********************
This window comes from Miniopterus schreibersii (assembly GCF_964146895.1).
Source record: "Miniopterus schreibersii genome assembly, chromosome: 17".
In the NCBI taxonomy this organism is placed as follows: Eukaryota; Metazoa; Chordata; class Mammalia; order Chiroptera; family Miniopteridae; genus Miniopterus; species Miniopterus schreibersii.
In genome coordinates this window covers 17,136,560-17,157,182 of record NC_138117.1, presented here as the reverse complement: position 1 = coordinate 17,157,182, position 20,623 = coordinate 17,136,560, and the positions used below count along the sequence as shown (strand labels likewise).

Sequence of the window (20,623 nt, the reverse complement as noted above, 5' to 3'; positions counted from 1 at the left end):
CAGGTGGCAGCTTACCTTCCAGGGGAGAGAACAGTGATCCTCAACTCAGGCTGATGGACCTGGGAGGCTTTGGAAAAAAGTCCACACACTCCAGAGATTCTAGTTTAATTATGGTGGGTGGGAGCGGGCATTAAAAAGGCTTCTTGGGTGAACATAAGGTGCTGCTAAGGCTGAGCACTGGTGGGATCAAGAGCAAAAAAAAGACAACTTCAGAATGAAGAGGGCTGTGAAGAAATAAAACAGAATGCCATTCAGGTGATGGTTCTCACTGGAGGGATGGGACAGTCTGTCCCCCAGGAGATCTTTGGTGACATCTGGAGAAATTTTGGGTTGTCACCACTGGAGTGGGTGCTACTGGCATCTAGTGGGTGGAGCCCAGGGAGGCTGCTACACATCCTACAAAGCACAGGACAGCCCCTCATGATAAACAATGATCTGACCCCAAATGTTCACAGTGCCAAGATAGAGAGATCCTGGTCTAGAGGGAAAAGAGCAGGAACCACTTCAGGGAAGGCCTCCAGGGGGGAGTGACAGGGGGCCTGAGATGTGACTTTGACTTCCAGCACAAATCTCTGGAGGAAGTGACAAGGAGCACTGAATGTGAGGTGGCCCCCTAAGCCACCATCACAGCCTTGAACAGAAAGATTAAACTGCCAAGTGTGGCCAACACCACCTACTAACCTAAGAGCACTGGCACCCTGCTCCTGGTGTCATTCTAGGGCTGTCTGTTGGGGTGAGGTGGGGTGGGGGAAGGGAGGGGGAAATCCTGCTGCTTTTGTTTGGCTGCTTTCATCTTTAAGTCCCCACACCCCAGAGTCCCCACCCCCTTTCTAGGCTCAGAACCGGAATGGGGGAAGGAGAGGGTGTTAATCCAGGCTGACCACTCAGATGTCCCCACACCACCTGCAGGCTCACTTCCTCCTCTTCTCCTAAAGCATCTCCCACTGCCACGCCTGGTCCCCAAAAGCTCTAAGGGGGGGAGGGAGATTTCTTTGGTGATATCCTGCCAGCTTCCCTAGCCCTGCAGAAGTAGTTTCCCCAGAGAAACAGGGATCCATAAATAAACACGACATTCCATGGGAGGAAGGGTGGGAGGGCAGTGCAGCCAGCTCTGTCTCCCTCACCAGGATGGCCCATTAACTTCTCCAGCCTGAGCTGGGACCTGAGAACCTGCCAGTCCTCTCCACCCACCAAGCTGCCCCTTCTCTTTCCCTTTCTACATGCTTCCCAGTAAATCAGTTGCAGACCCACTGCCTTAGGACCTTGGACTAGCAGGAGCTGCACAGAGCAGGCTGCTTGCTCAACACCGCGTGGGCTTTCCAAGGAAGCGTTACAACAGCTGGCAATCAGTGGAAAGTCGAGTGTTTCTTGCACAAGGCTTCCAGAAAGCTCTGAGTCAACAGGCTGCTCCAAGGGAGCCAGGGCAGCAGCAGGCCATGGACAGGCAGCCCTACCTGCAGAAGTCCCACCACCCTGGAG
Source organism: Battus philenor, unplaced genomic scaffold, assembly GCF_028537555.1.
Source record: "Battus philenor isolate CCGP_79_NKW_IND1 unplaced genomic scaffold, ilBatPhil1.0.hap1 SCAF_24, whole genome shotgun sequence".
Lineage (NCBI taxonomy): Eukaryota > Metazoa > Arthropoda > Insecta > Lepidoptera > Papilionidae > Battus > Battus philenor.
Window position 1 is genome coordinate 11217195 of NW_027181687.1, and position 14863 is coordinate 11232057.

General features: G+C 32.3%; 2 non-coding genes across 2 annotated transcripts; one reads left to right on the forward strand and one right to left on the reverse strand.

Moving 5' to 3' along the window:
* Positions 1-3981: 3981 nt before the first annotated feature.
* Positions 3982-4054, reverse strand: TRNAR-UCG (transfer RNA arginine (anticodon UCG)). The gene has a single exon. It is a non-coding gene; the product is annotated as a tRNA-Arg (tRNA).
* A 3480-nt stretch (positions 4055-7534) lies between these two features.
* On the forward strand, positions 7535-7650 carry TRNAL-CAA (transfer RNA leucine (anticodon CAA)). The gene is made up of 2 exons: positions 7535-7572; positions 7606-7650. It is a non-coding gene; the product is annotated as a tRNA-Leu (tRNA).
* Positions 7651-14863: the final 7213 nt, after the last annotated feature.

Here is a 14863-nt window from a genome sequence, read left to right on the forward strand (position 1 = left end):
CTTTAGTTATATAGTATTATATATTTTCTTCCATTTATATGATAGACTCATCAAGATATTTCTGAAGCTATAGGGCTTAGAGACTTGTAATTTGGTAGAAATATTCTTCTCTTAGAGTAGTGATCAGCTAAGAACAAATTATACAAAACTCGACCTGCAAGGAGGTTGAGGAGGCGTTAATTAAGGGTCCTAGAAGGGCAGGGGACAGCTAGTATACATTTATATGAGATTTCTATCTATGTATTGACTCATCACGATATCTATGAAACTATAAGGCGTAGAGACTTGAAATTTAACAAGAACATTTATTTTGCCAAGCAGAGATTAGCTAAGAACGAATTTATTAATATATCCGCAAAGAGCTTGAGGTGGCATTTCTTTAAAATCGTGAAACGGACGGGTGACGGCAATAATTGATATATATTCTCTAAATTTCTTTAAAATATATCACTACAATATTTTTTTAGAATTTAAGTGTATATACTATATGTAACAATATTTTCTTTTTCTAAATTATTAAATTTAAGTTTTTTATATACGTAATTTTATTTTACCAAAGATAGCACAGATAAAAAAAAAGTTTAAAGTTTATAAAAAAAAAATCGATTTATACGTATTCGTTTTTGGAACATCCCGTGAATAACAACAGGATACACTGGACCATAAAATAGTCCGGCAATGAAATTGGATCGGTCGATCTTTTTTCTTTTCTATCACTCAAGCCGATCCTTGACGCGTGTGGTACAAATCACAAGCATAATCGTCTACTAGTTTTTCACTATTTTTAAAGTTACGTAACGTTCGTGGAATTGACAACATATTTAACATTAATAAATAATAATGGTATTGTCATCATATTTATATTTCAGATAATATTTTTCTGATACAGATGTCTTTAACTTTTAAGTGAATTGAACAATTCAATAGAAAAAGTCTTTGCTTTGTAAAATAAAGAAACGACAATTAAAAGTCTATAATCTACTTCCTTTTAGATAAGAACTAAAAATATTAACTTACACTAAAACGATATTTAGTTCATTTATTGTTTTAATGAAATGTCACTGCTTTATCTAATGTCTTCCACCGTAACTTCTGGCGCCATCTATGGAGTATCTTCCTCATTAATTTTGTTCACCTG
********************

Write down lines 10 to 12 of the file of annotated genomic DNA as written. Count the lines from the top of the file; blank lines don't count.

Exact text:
Window position 1 is genome coordinate 11217195 of NW_027181687.1, and position 14863 is coordinate 11232057.

General features: G+C 32.3%; 2 non-coding genes across 2 annotated transcripts; one reads left to right on the forward strand and one right to left on the reverse strand.

Moving 5' to 3' along the window: